PEORIA, Ariz. -- When the Mariners improved by 16 wins last season but still fell one shy of an American League playoff spot, the obvious missing link was a big bat in the middle of the lineup behind Robinson Cano. So when you're looking to a key player for Seattle's success in 2015, it's hard to overlook the imposing presence of newcomer Nelson Cruz.
The 6-foot-2, 230-pound Dominican brings a power bat to a Mariners lineup looking for that threatening thump. The club hasn't had a 30-home-run player since Russell Branyan hit 31 in 2009. Cruz smashed 40 homers last season for the Orioles, as he earned his third AL All-Star bid and helped his team to the postseason for the fourth time in the past five seasons.
Whether Cruz comes close to matching his Major League-leading long-ball total remains to be seen, given Safeco Park's reputation as a tough challenge for right-handed hitters. But the Mariners are confident his mere presence puts a needed power threat behind Cano.
"I think it's just a complete [game-changer]," said third baseman Kyle Seager, who led the club with 25 homers in 2014 and will hit fifth behind Cruz this season. "You bring in Cano the year before and that changed the dynamic. I think the Cruz signing is going to be just as big. Just now the fact that A), you're bringing in the home-run champion into the lineup. But B), you have to pitch to Cano. The whole thing is going to be a lot of fun to watch."
"He's got such a nice swing," said Seager. "He stays so connected and he drives the ball. It's not like he's trying to lift it or topspin it. It's a legit, back-spun line drive -- and it's special to watch. He's a strong man with a really good swing and a good idea of what he's doing. He knows what he is. So it's a pretty good combination."
Manager Lloyd McClendon believes the combination of Cano, Cruz and Seager in the 3-4-5 spots is pretty good, as well.
"We've got three All-Stars in the middle of our order," he said. "Not many clubs can say that."
Splitting the two left-handers -- Cano and Seager -- with a powerful right-handed threat eliminates opposing managers bringing in a lefty specialist without fear in the late innings. And teams figure to be far more reluctant to pitch around Cano at any point in a game, knowing Cruz awaits.
McClendon is thrilled to have a legitimate cleanup hitter to pencil into his order every day. He tried nine players in that spot last season, and the combined group produced the lowest batting average (.218), on-base percentage (.295) and slugging percentage (.352) of any team's No. 4 hitters in the AL.
Kendrys Morales batted fourth in 50 games in 2014, Corey Hart in 35, and Justin Smoak in 24. Even catcher John Buck, outfielders Cole Gillespie and Stefen Romero and designated hitter Jesus Montero combined to start seven games in the cleanup spot. The only players returning to this year's 25-man roster who hit cleanup last year are Seager (40 games) and Logan Morrison (six).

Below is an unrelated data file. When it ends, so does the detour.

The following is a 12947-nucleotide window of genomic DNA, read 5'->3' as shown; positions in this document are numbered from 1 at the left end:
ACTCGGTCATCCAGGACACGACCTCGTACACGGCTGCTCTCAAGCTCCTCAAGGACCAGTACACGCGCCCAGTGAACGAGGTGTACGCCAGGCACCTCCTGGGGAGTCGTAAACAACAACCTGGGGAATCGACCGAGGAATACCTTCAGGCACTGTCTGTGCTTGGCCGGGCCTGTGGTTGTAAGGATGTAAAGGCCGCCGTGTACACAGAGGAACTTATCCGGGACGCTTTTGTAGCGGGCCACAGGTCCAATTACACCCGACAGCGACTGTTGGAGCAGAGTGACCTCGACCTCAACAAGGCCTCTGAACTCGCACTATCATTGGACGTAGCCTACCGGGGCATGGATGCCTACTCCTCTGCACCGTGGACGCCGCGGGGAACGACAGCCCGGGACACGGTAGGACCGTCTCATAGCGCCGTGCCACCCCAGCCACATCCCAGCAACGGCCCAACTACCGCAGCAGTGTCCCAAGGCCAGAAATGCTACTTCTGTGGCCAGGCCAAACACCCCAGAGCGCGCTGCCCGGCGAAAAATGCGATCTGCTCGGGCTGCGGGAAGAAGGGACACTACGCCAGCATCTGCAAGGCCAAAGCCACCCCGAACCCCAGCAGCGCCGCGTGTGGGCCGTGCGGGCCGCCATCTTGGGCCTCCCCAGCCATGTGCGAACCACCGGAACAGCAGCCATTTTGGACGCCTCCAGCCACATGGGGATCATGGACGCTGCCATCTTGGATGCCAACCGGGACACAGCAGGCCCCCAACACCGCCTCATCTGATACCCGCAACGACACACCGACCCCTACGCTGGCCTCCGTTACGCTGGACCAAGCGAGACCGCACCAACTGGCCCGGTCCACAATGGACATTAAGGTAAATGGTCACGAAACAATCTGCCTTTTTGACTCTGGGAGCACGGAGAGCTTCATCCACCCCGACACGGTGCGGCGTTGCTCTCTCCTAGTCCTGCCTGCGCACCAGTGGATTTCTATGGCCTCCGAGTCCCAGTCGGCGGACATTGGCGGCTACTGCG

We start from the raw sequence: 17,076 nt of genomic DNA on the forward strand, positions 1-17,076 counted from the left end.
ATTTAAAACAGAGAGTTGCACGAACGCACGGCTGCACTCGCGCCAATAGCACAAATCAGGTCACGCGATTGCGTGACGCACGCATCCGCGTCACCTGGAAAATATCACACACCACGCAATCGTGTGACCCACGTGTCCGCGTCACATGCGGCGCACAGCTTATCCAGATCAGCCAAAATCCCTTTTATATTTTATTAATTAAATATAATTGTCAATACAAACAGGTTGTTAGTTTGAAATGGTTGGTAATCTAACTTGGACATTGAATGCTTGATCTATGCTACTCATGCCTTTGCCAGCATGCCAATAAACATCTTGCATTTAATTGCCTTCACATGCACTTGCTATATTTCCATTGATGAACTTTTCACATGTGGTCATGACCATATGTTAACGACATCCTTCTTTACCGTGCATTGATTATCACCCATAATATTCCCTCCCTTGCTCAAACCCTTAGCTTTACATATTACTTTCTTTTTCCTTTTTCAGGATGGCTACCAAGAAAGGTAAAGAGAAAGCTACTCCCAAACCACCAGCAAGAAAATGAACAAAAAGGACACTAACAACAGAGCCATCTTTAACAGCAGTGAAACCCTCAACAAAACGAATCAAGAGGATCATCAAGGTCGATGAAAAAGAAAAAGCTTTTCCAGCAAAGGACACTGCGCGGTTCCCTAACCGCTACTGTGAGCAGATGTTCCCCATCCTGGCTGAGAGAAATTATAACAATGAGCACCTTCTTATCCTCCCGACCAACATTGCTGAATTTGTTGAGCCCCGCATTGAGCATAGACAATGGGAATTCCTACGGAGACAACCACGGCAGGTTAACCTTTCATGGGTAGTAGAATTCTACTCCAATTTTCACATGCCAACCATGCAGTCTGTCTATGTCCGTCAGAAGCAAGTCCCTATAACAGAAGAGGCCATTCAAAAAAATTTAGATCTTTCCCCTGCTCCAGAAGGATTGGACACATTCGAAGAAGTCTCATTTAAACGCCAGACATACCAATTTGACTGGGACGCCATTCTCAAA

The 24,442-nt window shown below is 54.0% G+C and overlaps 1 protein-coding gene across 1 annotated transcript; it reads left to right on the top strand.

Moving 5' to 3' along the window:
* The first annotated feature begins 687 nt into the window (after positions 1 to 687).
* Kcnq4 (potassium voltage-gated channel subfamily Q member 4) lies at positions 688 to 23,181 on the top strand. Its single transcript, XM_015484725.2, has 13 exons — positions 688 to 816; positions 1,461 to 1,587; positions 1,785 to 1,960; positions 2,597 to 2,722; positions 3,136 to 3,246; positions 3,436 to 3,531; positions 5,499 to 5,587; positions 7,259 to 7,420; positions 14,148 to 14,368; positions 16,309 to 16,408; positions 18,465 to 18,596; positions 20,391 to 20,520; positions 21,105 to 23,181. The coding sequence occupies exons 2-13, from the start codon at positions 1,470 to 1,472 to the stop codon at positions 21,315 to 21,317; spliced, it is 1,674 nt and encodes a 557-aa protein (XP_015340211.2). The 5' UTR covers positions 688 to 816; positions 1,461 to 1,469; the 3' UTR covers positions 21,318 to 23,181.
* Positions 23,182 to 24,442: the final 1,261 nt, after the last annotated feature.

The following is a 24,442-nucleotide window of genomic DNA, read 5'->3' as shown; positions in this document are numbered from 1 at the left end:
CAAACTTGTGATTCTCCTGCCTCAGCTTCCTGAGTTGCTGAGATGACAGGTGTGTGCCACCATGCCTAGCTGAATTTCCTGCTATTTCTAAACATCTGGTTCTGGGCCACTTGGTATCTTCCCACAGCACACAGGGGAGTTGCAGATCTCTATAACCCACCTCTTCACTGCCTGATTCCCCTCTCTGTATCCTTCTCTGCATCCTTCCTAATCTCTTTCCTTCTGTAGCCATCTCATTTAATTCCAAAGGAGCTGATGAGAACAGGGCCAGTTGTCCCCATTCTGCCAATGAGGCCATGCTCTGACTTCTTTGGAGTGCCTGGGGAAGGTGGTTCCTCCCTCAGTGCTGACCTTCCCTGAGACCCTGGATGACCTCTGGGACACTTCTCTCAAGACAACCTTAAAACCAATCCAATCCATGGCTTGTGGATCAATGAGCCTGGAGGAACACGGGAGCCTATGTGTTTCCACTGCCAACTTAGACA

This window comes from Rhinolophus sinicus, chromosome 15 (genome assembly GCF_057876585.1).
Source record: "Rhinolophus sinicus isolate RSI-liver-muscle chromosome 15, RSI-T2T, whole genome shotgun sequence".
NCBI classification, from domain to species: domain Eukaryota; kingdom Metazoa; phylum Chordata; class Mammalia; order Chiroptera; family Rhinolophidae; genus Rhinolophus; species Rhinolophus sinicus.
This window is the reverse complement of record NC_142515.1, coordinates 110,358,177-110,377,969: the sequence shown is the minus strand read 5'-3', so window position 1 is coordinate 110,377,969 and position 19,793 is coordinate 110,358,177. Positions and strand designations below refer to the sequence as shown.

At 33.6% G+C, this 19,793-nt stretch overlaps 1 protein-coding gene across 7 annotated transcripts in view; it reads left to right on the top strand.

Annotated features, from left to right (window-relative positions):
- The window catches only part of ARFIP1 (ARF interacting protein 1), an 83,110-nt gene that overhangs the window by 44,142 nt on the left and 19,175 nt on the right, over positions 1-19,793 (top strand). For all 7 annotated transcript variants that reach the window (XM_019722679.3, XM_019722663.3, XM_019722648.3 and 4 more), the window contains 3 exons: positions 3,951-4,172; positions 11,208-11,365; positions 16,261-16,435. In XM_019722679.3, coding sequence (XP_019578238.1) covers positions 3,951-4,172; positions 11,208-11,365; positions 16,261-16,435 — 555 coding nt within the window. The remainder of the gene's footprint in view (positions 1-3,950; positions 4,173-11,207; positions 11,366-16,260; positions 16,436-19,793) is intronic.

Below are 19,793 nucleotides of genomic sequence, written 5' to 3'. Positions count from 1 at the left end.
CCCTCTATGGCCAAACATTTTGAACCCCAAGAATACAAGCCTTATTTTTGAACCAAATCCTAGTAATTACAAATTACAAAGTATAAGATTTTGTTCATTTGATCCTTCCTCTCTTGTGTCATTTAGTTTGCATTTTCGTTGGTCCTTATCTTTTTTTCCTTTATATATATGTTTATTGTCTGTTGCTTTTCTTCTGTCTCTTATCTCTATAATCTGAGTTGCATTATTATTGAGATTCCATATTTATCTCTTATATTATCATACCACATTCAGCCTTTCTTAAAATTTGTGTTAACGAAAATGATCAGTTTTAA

As long as he remains healthy, Cruz will fill that spot this season.
"I can tell you what it means to our ballclub," McClendon said. "It adds validity and extends our lineup and protects Robbie. It gives Seager more opportunities. A true No. 4 makes your lineup better all around."
For his part, Cruz looks around his new Spring Training clubhouse -- where his locker is near high-profile teammates and longtime friends Cano and Felix Hernandez -- and sees a club that could end Seattle's 13-year playoff drought. The Mariners have become a popular pick among many to be a World Series contender.
"It doesn't matter what people say, we have to believe in what we've got here and what can take us to that next level," Cruz said. "Everybody is on the same page. We know what we have to do to win games. The most important thing is health. If we stay healthy, we should have a pretty good shot."
Cruz averaged 29 homers and 86 RBIs over the past six years while playing in hitter-friendly Texas and Baltimore. Safeco Field is traditionally tough on right-handed hitters, and Cruz's career average there is .234 with nine homers and 19 RBIs in 52 games with a .749 OPS. But the Mariners moved the fences in two years ago and McClendon remembers well a scorched line drive Cruz hit off Hernandez last year that looked like a missile into the Edgar Martinez Cantina.
"I've heard the critics say he won't hit home runs in Safeco," said McClendon. "But he made it look real small last year. This guy is a good hitter. He hits home runs, but he's also a good hitter and he has the ability to drive in runs. I suspect that he's going to be just fine."